Speak to your wild side at Wells Gray Park

Taylor Fry, Contributor Ω

On the weekend of Sept. 14, Wells Gray Park saw a gathering of some of Canada’s top writers and scientists discussing conservation at the Speak to the Wild conference hosted by Thompson Rivers University and the Wells Gray World Heritage Committee.

Speak to the Wild took place in Wells Grey Park, noted for its many waterfalls. Frank Kovalchek/Flickr Commons

Speak to the Wild took place in Wells Grey Park, noted for its many waterfalls. Frank Kovalchek/Flickr Commons

Speak to the Wild was a four day gathering of people across multiple disciplines to discuss the importance of wild areas and their place in the human psyche, as well as the current pressures on these areas. The goal of the conference was to help develop ideas for land ethics in Canada.

The event led guests on hikes through the park, highlighting its historical and environmental importance.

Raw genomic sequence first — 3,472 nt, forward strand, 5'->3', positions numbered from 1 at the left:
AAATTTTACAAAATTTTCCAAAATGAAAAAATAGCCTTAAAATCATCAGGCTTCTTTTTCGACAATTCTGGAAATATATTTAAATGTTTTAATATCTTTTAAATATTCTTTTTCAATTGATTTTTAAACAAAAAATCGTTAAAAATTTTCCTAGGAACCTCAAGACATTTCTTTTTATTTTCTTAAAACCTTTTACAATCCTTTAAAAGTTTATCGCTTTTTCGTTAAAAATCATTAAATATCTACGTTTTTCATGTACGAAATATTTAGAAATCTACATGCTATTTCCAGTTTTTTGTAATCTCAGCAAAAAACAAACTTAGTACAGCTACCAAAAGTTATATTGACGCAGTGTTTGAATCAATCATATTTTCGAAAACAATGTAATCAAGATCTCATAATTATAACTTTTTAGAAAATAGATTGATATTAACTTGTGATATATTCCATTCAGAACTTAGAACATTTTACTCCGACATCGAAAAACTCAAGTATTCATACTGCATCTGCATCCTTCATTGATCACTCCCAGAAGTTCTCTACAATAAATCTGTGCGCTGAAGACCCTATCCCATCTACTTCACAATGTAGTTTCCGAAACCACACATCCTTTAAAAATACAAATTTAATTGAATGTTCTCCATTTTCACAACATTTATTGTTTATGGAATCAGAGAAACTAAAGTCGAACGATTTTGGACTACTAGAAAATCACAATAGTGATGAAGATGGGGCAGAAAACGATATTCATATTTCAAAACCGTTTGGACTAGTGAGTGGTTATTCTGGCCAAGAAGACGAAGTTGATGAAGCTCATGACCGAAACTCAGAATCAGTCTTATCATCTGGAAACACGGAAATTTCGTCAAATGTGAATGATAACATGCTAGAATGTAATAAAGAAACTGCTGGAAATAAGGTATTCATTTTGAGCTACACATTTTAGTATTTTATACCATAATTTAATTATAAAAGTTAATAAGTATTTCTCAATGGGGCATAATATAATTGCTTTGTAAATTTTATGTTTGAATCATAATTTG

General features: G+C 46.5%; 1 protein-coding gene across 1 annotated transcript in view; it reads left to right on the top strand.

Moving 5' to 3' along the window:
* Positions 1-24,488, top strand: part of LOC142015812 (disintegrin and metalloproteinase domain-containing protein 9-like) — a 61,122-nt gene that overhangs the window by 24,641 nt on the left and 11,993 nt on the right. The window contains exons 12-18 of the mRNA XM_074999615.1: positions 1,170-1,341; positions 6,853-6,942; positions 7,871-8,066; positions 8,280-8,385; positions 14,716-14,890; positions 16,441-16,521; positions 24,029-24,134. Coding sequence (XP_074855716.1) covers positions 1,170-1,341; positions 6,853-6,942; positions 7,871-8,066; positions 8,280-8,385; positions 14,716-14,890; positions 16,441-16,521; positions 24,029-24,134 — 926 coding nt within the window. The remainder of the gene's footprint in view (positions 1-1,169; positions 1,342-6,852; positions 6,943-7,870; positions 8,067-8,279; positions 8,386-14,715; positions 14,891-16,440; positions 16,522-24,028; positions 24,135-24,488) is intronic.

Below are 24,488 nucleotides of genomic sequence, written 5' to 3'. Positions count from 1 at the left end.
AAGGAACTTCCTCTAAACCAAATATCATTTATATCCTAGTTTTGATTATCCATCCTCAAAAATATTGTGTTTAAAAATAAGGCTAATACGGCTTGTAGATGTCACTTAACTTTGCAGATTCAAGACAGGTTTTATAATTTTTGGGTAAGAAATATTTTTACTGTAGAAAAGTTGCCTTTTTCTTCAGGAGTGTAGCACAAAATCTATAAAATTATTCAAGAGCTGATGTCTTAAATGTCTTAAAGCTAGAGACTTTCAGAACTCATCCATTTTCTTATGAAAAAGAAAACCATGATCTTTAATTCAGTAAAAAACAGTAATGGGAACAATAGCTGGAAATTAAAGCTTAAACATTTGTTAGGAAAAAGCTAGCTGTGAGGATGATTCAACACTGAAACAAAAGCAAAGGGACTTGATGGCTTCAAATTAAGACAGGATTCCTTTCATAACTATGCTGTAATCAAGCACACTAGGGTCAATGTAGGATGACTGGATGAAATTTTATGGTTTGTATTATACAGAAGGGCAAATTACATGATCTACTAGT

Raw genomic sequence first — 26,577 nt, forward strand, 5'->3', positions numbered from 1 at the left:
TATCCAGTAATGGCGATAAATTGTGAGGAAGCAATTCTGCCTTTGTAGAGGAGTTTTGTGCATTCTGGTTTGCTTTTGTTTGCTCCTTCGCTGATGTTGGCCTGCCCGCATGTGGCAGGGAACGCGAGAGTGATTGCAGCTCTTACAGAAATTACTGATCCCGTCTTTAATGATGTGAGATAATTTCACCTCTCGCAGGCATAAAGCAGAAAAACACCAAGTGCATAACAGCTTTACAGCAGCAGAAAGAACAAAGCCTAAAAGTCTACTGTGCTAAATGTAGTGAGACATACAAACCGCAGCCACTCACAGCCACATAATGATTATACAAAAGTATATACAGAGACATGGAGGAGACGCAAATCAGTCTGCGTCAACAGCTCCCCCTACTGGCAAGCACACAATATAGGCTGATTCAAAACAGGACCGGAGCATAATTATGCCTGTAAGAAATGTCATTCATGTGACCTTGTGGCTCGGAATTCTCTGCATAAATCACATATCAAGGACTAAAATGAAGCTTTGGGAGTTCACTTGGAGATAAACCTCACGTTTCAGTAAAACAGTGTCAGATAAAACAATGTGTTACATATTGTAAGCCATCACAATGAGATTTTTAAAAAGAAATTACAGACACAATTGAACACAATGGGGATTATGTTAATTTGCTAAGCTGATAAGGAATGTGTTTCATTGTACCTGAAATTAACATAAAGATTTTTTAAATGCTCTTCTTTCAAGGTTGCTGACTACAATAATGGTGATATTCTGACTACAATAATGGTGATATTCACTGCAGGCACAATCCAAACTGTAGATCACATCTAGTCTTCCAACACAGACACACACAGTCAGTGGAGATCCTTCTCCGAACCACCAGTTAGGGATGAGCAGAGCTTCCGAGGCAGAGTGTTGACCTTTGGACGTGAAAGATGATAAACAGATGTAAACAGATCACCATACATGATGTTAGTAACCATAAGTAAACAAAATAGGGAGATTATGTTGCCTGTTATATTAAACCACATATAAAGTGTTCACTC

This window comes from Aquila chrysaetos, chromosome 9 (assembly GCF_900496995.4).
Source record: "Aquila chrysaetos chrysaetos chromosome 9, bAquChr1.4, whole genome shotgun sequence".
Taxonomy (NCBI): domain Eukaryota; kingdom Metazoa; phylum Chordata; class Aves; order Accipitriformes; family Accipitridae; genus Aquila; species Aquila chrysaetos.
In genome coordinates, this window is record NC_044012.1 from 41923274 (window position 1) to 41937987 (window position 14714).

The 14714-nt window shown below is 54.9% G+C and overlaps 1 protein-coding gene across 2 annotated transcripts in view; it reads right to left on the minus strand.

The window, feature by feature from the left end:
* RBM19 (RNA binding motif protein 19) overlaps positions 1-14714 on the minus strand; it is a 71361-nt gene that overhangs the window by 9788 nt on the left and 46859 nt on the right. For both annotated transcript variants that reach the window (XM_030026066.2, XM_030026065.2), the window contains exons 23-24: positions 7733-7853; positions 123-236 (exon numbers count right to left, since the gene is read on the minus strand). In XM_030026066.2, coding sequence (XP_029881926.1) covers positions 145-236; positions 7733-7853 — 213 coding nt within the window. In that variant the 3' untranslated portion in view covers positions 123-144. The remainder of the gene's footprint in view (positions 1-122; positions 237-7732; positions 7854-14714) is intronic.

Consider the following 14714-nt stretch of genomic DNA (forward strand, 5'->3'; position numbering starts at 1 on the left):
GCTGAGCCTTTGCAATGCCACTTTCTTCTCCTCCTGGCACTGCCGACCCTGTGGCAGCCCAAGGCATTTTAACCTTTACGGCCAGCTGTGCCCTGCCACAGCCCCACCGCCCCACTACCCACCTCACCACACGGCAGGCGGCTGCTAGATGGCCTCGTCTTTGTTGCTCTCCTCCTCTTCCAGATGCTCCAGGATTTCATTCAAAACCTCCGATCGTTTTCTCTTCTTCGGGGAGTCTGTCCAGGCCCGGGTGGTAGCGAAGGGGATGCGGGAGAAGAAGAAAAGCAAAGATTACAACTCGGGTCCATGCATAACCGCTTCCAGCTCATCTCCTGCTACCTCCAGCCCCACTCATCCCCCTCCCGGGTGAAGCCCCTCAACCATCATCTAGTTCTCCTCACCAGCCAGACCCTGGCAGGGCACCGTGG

According to TRU’s dean of science, Thomas Dickinson, who helped organize the event, those headlining the conference were brought together due to backgrounds and expertise in writing and the science of conservation.

Guests included Canadian poet Patrick Lane, ethnobotanist Nancy Turner and Faisal Moola, director general of Ontario and Northern Canada for the David Suzuki Foundation.

The event was part of a larger, year-long series of events co-hosted by TRU and Edgewood Blue focusing on the Wells Gray World Heritage Year, a campaign to achieve world heritage site status for Wells Gray Park.

The events are in celebration of the Wells Gray TRU Wilderness Centre currently being built. This centre will replace the old red schoolhouse that has been in use since 1992.

In addition to helping coordinate the event, Dickinson has been involved in promoting understanding of the values and importance of Wells Gray Park.

The last event of the series will be held on Oct. 5, with visits from Yorke Edwards, a nature interpretation visionary, and Robert Bateman, a Canadian naturalist and painter. The following day will see the opening of the TRU field station by Dickinson himself.